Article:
Why down-scheduling medicines is fraught with danger

Mark Morgan

11/04/2019 1:38:26 PM

Assoc Prof Mark Morgan questions whether a push to make more prescription-only medicines available over the counter is best for patients.

Standing in a pharmacy
Associate Professor Mark Morgan believes only medicines so safe that there is no need for follow-up, and medicines treating benign and stable conditions, should be available over the counter.

The Government has recently directed the Therapeutic Goods Administration (TGA) to propose a new schedule for more medicines to be available over the counter.
While the move is ostensibly to improve access to these medicines, I – and many others – have serious questions.
The effect has been that the TGA has created a new group between Schedule 4 (prescription-only) and Schedule 3 (pharmacy-only) drugs, labelled Schedule 3 Appendix M (Schedule 3M). In effect, this is Schedule 3½.
The TGA briefly sought input on its proposal, which outlines the principles and rules around this new group of medicines. Once the principles and rules are set, pharmacists, patient groups, politicians and drug companies will be able to request medicines be included in the new group.
It appears, however, that no evidence review has been conducted about the need for down-scheduling. In short, it is not clear what problem Appendix M is trying to address.
External pressures are continually at play for Australia to down-schedule drugs and commercialise healthcare.
These pressures come from a number of sources, including comparisons with other countries (which may have very different health systems), pharmacy, patient advocates, and drug companies.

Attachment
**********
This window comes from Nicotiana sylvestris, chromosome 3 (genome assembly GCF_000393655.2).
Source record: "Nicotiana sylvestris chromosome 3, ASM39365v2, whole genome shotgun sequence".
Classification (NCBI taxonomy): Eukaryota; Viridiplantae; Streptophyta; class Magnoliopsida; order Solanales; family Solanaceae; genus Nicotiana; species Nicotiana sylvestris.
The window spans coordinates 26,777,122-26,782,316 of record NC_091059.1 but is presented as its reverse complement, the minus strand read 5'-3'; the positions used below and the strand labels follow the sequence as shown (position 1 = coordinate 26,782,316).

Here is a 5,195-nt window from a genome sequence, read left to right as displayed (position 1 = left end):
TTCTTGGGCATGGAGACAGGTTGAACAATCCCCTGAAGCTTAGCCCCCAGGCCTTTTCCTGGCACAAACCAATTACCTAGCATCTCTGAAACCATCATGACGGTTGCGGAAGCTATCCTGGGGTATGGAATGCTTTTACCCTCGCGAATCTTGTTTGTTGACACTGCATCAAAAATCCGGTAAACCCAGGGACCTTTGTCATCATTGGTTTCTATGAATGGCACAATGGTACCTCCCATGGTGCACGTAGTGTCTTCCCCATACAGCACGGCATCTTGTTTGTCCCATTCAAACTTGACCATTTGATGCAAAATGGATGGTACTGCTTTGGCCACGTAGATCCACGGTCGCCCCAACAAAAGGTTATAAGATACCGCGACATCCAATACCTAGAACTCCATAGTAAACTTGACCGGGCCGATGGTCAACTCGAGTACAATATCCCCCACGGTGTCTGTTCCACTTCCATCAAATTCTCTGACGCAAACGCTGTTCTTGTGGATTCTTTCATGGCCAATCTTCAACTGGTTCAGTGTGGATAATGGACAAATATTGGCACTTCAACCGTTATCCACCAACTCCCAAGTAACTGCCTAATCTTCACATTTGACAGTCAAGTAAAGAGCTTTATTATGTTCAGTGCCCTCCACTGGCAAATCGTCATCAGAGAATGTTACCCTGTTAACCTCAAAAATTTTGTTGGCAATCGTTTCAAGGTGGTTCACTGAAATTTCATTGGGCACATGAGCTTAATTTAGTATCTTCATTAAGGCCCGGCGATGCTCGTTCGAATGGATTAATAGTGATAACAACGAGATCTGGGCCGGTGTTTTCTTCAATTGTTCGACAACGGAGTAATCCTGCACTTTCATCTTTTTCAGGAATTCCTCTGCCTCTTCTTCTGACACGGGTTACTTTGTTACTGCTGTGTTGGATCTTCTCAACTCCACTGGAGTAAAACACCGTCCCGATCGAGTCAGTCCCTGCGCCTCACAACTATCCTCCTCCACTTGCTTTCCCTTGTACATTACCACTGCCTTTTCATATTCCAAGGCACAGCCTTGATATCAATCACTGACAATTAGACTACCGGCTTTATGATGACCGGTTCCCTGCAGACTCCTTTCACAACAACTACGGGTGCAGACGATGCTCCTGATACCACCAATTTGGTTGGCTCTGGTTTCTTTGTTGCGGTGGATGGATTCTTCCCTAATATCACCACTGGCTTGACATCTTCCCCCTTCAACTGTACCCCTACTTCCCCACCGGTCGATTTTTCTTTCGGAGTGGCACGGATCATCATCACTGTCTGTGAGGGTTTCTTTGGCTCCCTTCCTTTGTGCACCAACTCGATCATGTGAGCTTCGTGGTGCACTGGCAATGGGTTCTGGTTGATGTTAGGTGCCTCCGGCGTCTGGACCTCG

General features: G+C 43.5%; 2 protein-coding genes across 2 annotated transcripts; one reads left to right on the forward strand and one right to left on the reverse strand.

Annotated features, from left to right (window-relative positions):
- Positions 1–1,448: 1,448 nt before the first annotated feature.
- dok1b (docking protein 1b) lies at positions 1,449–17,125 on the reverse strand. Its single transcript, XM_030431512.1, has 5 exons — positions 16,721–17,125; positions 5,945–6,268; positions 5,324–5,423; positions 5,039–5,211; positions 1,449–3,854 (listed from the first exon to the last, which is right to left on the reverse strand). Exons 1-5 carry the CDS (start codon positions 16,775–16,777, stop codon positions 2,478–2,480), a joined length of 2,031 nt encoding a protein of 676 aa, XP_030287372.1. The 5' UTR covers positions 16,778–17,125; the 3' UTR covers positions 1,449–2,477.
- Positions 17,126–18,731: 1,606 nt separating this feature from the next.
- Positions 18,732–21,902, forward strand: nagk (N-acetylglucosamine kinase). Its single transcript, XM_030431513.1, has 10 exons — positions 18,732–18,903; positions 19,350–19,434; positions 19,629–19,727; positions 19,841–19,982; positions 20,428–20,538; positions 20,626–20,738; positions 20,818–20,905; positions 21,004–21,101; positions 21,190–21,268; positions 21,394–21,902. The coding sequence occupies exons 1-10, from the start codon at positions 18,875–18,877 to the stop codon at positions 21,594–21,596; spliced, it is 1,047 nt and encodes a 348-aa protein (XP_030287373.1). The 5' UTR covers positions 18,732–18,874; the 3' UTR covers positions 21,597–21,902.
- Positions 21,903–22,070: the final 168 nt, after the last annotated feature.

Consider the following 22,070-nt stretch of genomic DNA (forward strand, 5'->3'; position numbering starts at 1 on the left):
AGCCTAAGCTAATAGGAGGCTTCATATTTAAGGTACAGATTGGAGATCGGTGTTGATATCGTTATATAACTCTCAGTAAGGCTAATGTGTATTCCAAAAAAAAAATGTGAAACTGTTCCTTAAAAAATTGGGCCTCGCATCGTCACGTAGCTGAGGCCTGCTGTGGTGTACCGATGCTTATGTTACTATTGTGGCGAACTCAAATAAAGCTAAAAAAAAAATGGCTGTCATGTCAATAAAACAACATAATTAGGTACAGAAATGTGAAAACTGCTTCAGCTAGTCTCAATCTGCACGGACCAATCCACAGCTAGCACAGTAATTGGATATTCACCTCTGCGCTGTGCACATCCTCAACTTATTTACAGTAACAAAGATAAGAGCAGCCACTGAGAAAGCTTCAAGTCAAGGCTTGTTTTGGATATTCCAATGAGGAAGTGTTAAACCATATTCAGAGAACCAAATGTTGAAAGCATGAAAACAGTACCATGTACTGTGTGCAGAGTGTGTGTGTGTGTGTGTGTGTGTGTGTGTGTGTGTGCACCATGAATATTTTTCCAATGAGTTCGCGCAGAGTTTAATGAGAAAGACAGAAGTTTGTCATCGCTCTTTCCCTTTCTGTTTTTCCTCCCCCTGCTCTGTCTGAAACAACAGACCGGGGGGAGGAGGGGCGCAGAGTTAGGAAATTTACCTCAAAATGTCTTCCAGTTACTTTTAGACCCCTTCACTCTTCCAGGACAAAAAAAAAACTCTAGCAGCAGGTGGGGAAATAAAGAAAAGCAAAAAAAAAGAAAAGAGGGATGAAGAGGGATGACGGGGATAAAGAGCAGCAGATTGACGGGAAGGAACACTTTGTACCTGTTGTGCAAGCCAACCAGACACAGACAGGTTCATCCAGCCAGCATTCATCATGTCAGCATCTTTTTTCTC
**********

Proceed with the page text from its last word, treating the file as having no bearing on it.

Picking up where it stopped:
Unfortunately, many of these pressures run counter to efforts to ensure the quality use of medicines and maintain good stewardship in medicine.
There are many risks to our patients and the health system that I believe have not been adequately examined by the TGA.
More evidence is needed to demonstrate any need for down-scheduling of medications, and more investigation is also required to model any unintended consequences of down-scheduling.
Profits over patients?
Pharmacists have a glaring conflict of interest on such matters because they stand to profit from the proposal by selling medicines to patients. There are pressures on pharmacists from owners to maximise profits, and it is difficult to imagine effective exploration of non-drug alternatives.
Pharmacy owners and the Pharmacy Guild have a long history of objecting to any suggestions that might harm profits, even when there is clear evidence of patient harm or inconvenience – consider the pushback on up-scheduling of codeine or 60-day pack sizes.
Another issue is patient education, which starts with identifying prior knowledge, and is informed by the prescriber’s knowledge of that patient’s individual risk profile and health literacy. This information and the privacy to talk are not available at the front counter of a pharmacy.
Clinicians have explicit training in health communication that is intense and tested as part of medical school and professional examinations. Such training is minimal in pharmacy degrees, and the influence of pharmaceutical companies is likely to outshine evidence-based patient education.
Even worse, many pharmacies also employ largely untrained pharmacy assistants, who have been known to provide pseudo-medical advice.
Anecdotal evidence exists that many of the complementary and alternative medicines and devices are sold after advice from pharmacy assistants. I consider this a breach of trust, in that patients are entering what they think is a regulated health-provider space.
For all pharmacy-only medications, the TGA should ensure that there can be no delegation of medical history-taking, patient assessment and patient education to pharmacy assistants.
We need a process to monitor the impacts of changes to scheduling that considers societal costs of overuse of medications and a shift from lifestyle interventions to pharmaceutical interventions. In short, we need to weigh the costs versus the benefits.